Chemistry’s Sweet Side

Root of marshmallow

Root of marshmallow

As Halloween approaches it seems like an appropriate time to have some fun and celebrate confectionery chemistry. We rarely think about chemical concepts when indulging a sweet tooth, but as chemistry is in everything, it’s time to explore our favorite treats in depth:

Marshmallows: These squishy goods are produced by mixing gelatin, egg white, corn syrup, and sucrose (the common form of sugar, consisting of glucose and fructose) in an aqueous solution, then beating the mixture. To get the cylindrical shape we typically associate with marshmallows, the solution is then poured into a mold and dried.

Chocolates: As many aficionados are aware, chocolate can be found in various forms: bitter, sweet, and milk. The strongest type of chocolate, bitter, is produced when cocoa beans are roasted, then husked, winnowed, de-germed, nibbed, and ground in a heated mill. Once this bitter chocolate is mixed with powdered sugar and refined, sweet chocolate is formed.   However cocoa butter must also be added in equal amounts of the sugar; the butter comes from the process of pressing the original bitter chocolate. Then, to get the milk chocolate that fills the majority of Halloween trick-or-treat bags, milk is mixed into the sweet chocolate.

Hard Candy: It is fairly well known that this type of candy consists mainly of plain sucrose and some coloring, but the process of making it can be more complicated. Sucrose is first dissolved into water, then the water is evaporated to produce melted sucrose. Using other methods would result in caramelizing/burning the sugar instead of melting it. This melted sucrose is then either pulled or cooled on a slab without manipulation; it is this pulling process that causes the candy to take on an opacity and lighten any coloring as oxygen is incorporated into the sucrose and the crystallization is affected. To produce the glassy look we typically associate with hard candy, the melted sucrose must remain untouched while it cools.

While briefly summarized here, confectionery manufacturing requires many processes that can be found in a general chemistry laboratory textbook: solution, evaporation, crystallization, dehydration, etc. During production of these candies, there are also several factors that must be carefully regulated. One such is temperature, which is essential for all confectionery as in many processes sucrose is dissolved into water, which is then evaporated. However the sugar-water ratio must be kept precisely for the type of candy being made, which is done by controlling the temperature of both the heating source and the environment. The amount of time the sugar-water mixtures spend boiling to evaporate the water is also extremely important, because after a long period of time aqueous sucrose can decompose to form acid-like products, and eventually change the composition of the solution. And because we can’t talk about chemistry without mentioning structure, we must also factor this in to regulation. To get the proper consistency of a marshmallow, the individual particle size of all the components must be optimized to produce the best possible texture. The crystallization pattern of the sucrose is also very important, as crystal size is often suggestive of the consistency of the product.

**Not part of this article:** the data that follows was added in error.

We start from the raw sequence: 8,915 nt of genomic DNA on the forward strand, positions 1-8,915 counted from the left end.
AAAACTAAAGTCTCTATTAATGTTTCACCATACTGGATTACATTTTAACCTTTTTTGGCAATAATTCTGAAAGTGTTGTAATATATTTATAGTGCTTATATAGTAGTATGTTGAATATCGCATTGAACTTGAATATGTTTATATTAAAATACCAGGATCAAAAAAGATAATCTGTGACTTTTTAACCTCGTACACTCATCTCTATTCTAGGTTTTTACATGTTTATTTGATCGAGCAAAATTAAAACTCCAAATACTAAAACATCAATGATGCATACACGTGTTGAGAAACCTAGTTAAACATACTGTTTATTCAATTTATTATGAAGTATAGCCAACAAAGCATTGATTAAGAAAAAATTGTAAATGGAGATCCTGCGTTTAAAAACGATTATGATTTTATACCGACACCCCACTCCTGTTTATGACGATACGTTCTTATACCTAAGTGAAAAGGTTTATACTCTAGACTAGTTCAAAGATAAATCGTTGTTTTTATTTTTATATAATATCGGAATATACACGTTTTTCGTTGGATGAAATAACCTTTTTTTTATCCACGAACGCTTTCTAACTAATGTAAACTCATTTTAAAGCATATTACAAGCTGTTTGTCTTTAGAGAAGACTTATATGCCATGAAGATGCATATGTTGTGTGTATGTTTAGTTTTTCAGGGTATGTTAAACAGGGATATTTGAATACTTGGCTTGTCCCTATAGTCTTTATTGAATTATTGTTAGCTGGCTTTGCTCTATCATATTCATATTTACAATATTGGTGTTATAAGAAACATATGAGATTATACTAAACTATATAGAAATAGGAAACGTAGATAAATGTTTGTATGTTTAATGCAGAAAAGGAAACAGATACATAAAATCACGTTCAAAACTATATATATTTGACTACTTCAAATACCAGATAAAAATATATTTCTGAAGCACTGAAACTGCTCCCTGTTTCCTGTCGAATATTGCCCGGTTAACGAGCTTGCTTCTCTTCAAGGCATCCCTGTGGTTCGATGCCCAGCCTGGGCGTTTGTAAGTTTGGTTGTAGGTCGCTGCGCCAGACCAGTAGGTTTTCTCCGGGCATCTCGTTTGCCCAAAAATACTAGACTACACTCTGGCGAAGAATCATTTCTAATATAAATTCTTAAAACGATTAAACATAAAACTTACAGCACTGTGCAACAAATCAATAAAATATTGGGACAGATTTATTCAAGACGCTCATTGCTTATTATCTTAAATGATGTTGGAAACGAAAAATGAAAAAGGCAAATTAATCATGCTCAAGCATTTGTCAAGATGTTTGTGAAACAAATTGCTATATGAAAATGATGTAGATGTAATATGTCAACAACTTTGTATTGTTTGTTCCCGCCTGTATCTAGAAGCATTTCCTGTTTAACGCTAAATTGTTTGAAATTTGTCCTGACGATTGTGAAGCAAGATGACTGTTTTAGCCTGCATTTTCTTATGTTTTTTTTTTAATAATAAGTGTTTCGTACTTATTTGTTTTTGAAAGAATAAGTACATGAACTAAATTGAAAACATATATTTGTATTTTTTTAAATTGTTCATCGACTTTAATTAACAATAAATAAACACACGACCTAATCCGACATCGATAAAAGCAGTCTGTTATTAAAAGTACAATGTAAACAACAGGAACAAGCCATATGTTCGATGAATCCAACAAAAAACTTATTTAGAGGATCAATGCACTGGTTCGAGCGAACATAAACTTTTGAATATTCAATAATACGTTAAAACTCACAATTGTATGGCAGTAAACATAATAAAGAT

And as many a high school chemistry/college general chemistry survivor can attest, color change is also an essential component of chemistry as certain dyes can be indicative of acidity/pH, as well as light exposure and heat. These all must be considered when dying candies, as precise duplication of shades can be difficult without careful protocols. Some shades will change when exposed to light, indigo is especially guilty of this. And because of the variance between local and federal food requirements, some colors must also be reproducible with vegetable coloring. While some states may prohibit the use of certain synthetic food colorings, federal law may allow use. Thus, certain states may require alternate colors. All in all, there is much to candy than meets the eye, and as written in a paper entitled ‘Chemistry and Confectionery’ in Industrial and Engineering Chemistry in 1924, “If one could but realize the history, tradition, and romance that is bound up in a piece of candy, a more appreciative frame of mind would be developed for this growing industry.”

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